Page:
Seeking to draw on archival as well as literary sources, a postdoctoral researcher and PhD student have joined Dr Jackson in this research: Yushu Geng, whose PhD research at the University of Cambridge examined discourses of obscenity and moral regulation in Singapore and China in the 1920s and 1930s, and current PhD student Ka Lo Yau, who is examining the themes of childcare centres, children’s diaries, play, and sports as focal points through which to analyse the interplay between adults’ expectations and children’s subjectivities. The CHINACHILD project is exploring how childhood has been changing in the Chinese cultural and political consciousness.

Dr Jackson’s post was the first professorship in Chinese History in Ireland. She took this position in 2015 after lecturing at the Universities of Aberdeen and Oxford. She says she was lucky that there was a “growing interest in China as a global power,” and she attributes securing the post in Trinity as “a mixture of good timing and going for opportunities as they presented themselves.” Her journey towards this position is an interesting and varied one: She studied History as an undergrad at Bristol then did an MA there in Colonial History and went to Oxford to study for an MPhil in Modern Chinese Studies. This included Chinese language study at Peking University, and she studied Chinese further in Taipei. She returned to Bristol for her PhD, and lived in Shanghai for a year while conducting her research, completing her PhD in 2012. Her monograph was published by Cambridge University Press in 2018, focusing on “transnational colonialism” in Shanghai and how China’s experience of colonialism shaped its past and present.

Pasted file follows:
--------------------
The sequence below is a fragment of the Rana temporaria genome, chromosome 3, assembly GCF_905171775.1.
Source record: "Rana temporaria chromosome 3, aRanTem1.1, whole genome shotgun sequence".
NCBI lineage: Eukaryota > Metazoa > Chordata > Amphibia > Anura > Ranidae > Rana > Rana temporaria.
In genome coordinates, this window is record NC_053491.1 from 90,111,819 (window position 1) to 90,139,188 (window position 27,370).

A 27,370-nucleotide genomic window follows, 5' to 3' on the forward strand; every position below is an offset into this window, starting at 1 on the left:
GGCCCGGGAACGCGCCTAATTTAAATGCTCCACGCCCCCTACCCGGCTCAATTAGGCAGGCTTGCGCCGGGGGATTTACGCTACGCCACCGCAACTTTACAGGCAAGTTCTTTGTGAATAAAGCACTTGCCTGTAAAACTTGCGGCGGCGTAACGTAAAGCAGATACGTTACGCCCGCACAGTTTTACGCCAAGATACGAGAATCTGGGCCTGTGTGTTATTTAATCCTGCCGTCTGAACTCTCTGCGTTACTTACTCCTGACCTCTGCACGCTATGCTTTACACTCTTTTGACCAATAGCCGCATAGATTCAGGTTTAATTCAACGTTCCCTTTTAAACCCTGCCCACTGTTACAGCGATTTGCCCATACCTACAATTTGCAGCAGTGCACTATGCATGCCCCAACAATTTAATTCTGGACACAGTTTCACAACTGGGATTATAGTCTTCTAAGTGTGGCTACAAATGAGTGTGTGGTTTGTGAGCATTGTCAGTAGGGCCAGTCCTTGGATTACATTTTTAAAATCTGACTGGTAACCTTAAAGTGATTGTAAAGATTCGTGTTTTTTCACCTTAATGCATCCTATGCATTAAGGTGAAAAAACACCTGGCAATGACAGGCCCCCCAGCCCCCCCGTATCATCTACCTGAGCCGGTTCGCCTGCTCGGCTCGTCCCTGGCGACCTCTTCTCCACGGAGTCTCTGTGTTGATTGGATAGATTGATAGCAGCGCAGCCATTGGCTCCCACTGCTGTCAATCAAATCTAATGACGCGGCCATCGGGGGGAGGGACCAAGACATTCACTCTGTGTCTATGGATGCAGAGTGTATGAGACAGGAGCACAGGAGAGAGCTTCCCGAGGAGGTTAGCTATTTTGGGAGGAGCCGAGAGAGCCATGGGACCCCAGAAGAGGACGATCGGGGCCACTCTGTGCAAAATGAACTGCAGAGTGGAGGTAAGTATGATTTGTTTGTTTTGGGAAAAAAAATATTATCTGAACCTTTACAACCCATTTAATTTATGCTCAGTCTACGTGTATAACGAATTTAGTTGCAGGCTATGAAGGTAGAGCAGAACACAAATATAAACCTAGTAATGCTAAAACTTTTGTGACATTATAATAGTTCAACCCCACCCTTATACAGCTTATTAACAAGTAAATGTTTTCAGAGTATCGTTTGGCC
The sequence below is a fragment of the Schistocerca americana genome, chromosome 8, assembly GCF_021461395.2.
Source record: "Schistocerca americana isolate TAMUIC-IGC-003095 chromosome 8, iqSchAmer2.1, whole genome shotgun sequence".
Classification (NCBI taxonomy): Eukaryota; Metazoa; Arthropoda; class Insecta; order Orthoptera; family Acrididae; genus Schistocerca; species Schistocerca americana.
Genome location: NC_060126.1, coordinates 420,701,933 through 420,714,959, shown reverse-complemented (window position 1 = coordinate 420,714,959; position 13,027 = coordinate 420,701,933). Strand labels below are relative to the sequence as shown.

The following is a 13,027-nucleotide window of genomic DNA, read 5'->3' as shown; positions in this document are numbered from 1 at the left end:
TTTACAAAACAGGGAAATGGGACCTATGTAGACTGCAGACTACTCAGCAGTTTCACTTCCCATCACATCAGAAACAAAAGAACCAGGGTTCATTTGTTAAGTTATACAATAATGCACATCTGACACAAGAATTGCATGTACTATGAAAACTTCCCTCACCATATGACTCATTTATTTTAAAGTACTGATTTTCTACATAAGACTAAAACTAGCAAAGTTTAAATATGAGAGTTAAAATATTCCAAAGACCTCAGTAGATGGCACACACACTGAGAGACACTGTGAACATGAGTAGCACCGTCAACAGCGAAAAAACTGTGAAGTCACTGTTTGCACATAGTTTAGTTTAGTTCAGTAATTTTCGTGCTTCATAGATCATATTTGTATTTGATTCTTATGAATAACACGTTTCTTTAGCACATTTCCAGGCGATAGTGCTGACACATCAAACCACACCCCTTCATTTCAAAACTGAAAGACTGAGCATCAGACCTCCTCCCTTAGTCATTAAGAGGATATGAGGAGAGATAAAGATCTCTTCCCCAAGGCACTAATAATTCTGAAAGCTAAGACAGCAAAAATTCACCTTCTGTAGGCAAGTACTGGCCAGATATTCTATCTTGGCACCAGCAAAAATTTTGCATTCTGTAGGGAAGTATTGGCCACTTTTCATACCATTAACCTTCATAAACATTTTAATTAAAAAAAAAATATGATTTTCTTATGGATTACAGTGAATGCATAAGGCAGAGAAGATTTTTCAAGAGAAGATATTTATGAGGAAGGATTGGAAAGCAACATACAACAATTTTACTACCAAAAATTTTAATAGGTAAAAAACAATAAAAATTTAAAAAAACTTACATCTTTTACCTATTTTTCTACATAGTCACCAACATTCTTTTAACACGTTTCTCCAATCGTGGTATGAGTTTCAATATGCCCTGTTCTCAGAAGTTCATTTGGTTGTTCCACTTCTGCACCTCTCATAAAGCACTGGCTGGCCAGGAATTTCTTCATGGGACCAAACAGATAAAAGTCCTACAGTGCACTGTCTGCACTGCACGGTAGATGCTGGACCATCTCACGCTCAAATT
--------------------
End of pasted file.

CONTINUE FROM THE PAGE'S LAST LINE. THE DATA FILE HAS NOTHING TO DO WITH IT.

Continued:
Dr Jackson is very active with the Trinity Long Room Hub, hosting events to share recent scholarship, including giving talks herself on evolving attitudes to childhood and children in China. The so-called “one-child policy” in place in China from 1978 to 2016 could be very draconian and resulted in a large sex imbalance in children, with around 116 boys for every 100 girls. The traditional preference for male heirs, especially in rural areas, to carry on the family name, inherit land, provide for elderly parents and honour their ancestors, meant that having only one child, if she were a girl, was often considered undesirable. As a result, there was an increase in abortions of female foetuses (even though this was technically illegal), giving girls up for adoption, or keeping daughters unreported so they had no access to education or healthcare.

Less well known, however, is that where parents’ only child was a girl, they often invested much more in her education than they might have had they had sons too. Children, always appreciated in China and often referred to affectionately as “little friends”, have become more cherished than ever in Chinese families as they are frequently the only child and grandchild.

The CHINACHILD project has received funding for five years, though the COVID-19 pandemic has presented some roadblocks for the research, including a lack of opportunity to travel to China and access archives. However, Dr Jackson says that the widespread new practice of holding events online has granted them access to discussions that would normally have been more difficult to attend. An example is this seminar on the International History of East Asia, hosted by Oxford University, in addition to other events in the Universities of Glasgow and Hong Kong, and the Institute for Historical Research in London.